Metro Police Expand Gang Enforcement - NewsChannel5.com | Nashville News, Weather & Sports

Metro Police Expand Gang Enforcement

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Metro Police Chief Ronal Serpas Metro Police Chief Ronal Serpas
Metro Police Capt. Todd Henry Metro Police Capt. Todd Henry

NASHVILLE, Tenn. - Twenty three officers will join Metro police's weekend gang enforcement initiative.

Beginning Friday, they will work to reduce crime in known gang areas and suspected gang-related crime hotspots.

Last year, Operation Safer Streets netted 2,078 arrests, 432 drug seizures, 45 gun confiscations and the execution of 377 outstanding warrants, according to Metro police.

Police said the numbers for gang activity stayed pretty constant, but this initiative is credited with being an effective way to reduce gang activity before it gets worse. 

"There are some places in Nashville where these gang members have made it their mission to destroy the quality of life in neighborhood," said Metro Police Chief Ronal Serpas. "We're just not going to tolerate it."

While the officers will patrol areas with known gang activity including Antioch and Madison, Serpas said, "We're not safe until every single neighborhood is safe."

Fourteen officers devoted to the gang unit saturate different areas on the weekends.

Adding 23 more officers "sends a message to gang bangers that we're not going to put up with their criminal activity," said Capt. Todd Henry, who directs Operation Safer Streets.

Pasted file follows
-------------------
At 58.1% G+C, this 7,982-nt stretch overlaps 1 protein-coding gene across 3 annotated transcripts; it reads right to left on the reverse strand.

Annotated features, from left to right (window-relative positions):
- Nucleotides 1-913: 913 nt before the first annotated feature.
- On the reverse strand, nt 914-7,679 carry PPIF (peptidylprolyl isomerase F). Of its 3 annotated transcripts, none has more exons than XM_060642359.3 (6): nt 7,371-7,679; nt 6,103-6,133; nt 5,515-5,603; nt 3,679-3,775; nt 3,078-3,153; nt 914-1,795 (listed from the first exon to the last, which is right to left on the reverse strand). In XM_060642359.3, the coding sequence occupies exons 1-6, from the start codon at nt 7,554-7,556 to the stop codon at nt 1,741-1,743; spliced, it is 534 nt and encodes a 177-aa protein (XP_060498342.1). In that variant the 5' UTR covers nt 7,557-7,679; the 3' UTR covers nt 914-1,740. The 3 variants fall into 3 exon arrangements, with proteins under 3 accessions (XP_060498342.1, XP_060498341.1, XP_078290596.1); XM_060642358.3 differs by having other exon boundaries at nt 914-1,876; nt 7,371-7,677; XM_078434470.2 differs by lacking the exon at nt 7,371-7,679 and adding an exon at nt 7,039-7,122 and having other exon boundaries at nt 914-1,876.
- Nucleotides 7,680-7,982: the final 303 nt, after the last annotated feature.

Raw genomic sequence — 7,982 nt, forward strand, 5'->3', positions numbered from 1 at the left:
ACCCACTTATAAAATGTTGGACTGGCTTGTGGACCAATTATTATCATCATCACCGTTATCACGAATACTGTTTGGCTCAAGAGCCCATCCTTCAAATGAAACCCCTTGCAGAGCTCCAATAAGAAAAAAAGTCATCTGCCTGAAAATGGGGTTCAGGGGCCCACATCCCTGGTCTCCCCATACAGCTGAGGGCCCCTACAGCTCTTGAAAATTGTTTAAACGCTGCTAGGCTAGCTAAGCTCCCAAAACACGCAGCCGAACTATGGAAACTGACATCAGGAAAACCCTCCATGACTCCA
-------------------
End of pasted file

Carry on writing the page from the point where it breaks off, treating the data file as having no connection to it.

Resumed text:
The officers, mostly in uniform, will target each hot spot several times each weekend. By spreading out the resources, police hope their presence prevents crime. 

"I think the people who are still held hostage in many cases by these violent criminals and gang members, they're going to see a whole lot of police activity," Henry said.

Gang activity is not necessarily on the rise. Serpas said crime is down four years in a row. But of the crime that does occur such as murder, rape and robbery, much of that is linked to more than just an individual but to a gang of criminals police are prepared to target.

"The message to bad guys is we're here, if you commit a crime, go to jail, get out, we'll still be here and you'll go to jail again," Henry said.

The 23 officers used to be a part of a program called Mission One. In that program, some officers and detectives worked one weekend day a month to help out patrol. 

Now, all of those officers will focus on gang activity and high-crime areas. They will work on Friday, Saturday and Sunday nights. However, if statistics show other nights would be more productive, the schedule will change. 

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